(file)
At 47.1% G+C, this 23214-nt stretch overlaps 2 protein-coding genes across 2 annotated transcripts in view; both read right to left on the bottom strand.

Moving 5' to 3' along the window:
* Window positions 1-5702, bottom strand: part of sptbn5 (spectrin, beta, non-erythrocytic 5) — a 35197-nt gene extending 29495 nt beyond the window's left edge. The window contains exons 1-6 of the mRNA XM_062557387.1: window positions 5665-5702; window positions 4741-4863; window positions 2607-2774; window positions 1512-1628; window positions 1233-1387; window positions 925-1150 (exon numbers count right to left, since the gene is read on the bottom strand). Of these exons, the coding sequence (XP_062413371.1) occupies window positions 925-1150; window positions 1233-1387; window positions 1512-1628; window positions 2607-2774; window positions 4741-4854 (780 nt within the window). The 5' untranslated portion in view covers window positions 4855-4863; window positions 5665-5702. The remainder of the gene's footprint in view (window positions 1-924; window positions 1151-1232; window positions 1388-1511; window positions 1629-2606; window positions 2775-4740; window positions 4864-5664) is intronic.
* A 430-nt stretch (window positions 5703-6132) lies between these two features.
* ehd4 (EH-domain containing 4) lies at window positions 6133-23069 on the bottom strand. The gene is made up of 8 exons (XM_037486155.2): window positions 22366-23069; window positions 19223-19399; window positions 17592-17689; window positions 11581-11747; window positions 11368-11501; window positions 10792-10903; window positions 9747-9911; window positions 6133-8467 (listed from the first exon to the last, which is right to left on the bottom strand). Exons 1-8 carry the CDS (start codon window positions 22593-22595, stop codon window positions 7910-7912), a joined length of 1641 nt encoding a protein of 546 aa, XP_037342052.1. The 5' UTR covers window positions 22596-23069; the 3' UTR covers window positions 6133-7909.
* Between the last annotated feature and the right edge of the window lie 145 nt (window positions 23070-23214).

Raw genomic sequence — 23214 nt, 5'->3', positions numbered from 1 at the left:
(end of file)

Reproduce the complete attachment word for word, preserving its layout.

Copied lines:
At 47.1% G+C, this 23214-nt stretch overlaps 2 protein-coding genes across 2 annotated transcripts in view; both read right to left on the bottom strand.

Moving 5' to 3' along the window:
* Window positions 1-5702, bottom strand: part of sptbn5 (spectrin, beta, non-erythrocytic 5) — a 35197-nt gene extending 29495 nt beyond the window's left edge. The window contains exons 1-6 of the mRNA XM_062557387.1: window positions 5665-5702; window positions 4741-4863; window positions 2607-2774; window positions 1512-1628; window positions 1233-1387; window positions 925-1150 (exon numbers count right to left, since the gene is read on the bottom strand). Of these exons, the coding sequence (XP_062413371.1) occupies window positions 925-1150; window positions 1233-1387; window positions 1512-1628; window positions 2607-2774; window positions 4741-4854 (780 nt within the window). The 5' untranslated portion in view covers window positions 4855-4863; window positions 5665-5702. The remainder of the gene's footprint in view (window positions 1-924; window positions 1151-1232; window positions 1388-1511; window positions 1629-2606; window positions 2775-4740; window positions 4864-5664) is intronic.
* A 430-nt stretch (window positions 5703-6132) lies between these two features.
* ehd4 (EH-domain containing 4) lies at window positions 6133-23069 on the bottom strand. The gene is made up of 8 exons (XM_037486155.2): window positions 22366-23069; window positions 19223-19399; window positions 17592-17689; window positions 11581-11747; window positions 11368-11501; window positions 10792-10903; window positions 9747-9911; window positions 6133-8467 (listed from the first exon to the last, which is right to left on the bottom strand). Exons 1-8 carry the CDS (start codon window positions 22593-22595, stop codon window positions 7910-7912), a joined length of 1641 nt encoding a protein of 546 aa, XP_037342052.1. The 5' UTR covers window positions 22596-23069; the 3' UTR covers window positions 6133-7909.
* Between the last annotated feature and the right edge of the window lie 145 nt (window positions 23070-23214).

Raw genomic sequence — 23214 nt, 5'->3', positions numbered from 1 at the left: